Tunisian opposition establishes the National Salvation Front

The new organization brings together political forces, civil society activists and opponents of the president, who described the July 25 operation as a coup.

At the front: Ennahda, Amal, Will, Dignity, Heart of Tunisia, and Citizens Against the Coup Initiative.

The political executive body is headed by Najib Chebbi, and it also consists of Samira Chaouachi, Jawhar Ben Mubarak, Reda Belhaj, Samir Delou, Yousra Daly, Sami Chebbi, Mohamed Amine Sidani, Omar El-Safawi and Riad Chaibi.

Chebbi stressed that they are keen to resume the democratic process by uniting the forces of civil society to get out of the economic and social crisis.

“Today, there is no third way: to support the coup and Said’s authoritarian regime, or to defend the constitution and freedoms,” Chebbi said.

The Front established a Freedoms Committee to control violations and monitor the judicial files of political opponents.

The above is added to the Legal Affairs Committee, and another responsible for relations with the media, as well as a reflection forum composed of various experts and moderated by journalist Salah Al-Din Al-Jourshi.

Mubarak said that the front calls for a true and comprehensive national dialogue, a rescue government, and early elections supervised by what he considers a legitimate electoral authority.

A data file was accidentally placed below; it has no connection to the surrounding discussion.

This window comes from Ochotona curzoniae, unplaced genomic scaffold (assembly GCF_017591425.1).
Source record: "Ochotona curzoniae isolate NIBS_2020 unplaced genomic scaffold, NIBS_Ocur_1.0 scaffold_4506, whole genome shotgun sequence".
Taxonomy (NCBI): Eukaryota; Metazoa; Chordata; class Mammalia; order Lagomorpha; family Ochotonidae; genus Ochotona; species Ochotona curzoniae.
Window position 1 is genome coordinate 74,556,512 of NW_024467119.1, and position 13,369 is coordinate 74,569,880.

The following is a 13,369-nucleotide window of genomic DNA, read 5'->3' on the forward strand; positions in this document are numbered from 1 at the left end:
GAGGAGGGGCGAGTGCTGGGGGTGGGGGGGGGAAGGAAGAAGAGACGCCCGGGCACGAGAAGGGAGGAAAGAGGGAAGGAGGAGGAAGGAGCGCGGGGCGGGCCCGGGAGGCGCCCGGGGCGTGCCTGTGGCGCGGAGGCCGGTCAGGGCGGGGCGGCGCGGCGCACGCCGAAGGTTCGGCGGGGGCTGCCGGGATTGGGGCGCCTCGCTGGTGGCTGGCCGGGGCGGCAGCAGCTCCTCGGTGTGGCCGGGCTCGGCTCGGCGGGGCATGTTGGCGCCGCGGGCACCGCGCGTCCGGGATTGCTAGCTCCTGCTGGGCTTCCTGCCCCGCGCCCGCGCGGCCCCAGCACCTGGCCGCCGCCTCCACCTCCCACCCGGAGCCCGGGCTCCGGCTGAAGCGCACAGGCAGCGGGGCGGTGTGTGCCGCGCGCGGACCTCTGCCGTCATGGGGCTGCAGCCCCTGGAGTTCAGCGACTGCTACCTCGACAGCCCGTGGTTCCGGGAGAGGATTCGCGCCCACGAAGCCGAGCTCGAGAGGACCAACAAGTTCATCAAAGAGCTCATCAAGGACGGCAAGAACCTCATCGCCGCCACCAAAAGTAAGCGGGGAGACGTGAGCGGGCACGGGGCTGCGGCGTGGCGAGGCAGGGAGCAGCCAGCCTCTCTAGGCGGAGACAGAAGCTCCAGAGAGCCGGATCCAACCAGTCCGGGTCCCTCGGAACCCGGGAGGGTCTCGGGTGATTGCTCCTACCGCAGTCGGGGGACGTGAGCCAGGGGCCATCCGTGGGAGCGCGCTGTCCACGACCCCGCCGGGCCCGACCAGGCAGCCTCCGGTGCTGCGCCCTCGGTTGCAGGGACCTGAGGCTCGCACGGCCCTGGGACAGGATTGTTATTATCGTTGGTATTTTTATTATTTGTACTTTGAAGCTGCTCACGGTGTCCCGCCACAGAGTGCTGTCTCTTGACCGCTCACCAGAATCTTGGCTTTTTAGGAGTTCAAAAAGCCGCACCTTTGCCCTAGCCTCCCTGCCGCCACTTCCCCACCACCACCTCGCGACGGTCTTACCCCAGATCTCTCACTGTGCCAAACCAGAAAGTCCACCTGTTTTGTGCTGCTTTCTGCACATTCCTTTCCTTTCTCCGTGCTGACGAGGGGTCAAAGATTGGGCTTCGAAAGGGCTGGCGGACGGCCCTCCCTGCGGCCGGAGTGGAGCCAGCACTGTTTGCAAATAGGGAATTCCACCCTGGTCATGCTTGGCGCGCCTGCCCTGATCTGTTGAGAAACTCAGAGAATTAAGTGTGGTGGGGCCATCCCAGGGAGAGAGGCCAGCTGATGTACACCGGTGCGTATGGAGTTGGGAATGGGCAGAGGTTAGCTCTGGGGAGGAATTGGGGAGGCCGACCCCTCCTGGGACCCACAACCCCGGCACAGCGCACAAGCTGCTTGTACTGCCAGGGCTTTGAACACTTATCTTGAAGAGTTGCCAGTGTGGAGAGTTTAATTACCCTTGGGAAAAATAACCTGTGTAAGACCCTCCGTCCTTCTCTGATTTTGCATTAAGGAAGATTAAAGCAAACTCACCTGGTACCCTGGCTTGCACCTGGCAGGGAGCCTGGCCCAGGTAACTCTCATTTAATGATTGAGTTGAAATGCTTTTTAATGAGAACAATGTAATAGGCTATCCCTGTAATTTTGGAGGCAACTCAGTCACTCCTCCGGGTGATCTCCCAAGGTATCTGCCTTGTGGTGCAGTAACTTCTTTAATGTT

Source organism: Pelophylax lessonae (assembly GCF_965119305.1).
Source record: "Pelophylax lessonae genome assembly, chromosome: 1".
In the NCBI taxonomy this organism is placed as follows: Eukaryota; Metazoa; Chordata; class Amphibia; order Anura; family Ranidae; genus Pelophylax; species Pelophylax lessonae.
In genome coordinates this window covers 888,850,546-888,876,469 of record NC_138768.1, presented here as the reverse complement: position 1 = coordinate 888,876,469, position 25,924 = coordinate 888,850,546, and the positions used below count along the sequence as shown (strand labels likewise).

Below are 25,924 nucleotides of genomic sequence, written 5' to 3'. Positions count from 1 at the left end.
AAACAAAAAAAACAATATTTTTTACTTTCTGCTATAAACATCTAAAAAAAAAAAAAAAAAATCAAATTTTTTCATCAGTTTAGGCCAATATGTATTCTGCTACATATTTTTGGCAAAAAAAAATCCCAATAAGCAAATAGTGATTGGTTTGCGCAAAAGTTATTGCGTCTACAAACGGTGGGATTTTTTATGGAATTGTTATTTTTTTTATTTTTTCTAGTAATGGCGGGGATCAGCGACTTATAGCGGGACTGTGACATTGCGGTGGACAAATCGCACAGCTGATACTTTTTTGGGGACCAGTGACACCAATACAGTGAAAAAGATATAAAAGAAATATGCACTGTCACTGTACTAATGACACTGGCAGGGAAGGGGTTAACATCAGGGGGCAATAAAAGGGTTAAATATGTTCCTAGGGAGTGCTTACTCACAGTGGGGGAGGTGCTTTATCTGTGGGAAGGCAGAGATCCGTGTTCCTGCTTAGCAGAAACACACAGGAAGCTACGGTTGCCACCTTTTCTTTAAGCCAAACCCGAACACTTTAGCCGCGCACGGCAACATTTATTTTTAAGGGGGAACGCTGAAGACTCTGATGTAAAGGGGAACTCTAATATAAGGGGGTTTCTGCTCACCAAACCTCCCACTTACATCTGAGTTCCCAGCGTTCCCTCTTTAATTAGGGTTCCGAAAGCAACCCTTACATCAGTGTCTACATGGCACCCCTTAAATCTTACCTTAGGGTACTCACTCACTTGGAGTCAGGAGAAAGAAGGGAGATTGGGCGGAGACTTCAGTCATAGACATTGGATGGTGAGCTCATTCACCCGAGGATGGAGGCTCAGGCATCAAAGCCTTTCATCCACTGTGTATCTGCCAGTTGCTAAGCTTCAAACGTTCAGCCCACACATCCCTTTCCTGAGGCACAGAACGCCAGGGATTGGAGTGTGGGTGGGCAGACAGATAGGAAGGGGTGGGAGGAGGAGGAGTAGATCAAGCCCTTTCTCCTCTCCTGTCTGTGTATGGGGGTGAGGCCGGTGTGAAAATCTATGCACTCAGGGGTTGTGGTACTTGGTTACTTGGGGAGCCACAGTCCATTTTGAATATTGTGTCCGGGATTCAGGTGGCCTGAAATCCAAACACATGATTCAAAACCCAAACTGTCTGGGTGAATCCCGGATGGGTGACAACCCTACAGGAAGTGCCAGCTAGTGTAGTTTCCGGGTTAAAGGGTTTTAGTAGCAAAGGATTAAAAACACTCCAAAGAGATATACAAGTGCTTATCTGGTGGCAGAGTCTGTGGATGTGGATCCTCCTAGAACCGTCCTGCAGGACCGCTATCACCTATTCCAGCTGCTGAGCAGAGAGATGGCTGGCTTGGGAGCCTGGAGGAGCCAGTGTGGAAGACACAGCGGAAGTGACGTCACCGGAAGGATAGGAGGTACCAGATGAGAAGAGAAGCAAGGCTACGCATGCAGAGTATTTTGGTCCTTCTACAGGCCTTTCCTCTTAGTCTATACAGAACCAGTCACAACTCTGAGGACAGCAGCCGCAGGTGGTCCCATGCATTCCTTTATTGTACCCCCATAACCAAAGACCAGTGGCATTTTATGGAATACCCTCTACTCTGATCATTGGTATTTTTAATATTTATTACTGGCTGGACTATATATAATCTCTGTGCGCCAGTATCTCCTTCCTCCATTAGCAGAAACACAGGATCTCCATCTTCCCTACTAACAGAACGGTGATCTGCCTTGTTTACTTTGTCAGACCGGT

Meanwhile, the powerful Tunisian General Labor Union (UGTT) announced on Tuesday a nationwide strike in the public sector on June 16, to protest high inflation and prevent the privatization of major state-owned companies.

This announcement comes at a time when the government has received the support of the trade union center for the reform program submitted to the International Monetary Fund in the hope of obtaining new credits.

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The executive branch presented to the IMF a plan that includes freezing the mass of public administration wages, the gradual reduction of some government subsidies, and the restructuring of public companies.

The authorities expect about four billion dollars, but the multilateral organization is waiting for the commitment of social sectors to implement the program.

The Tunisian General Labor Union announced last week its refusal to participate in the national dialogue launched by Said, which excludes political parties.

rgh / Omani Rial

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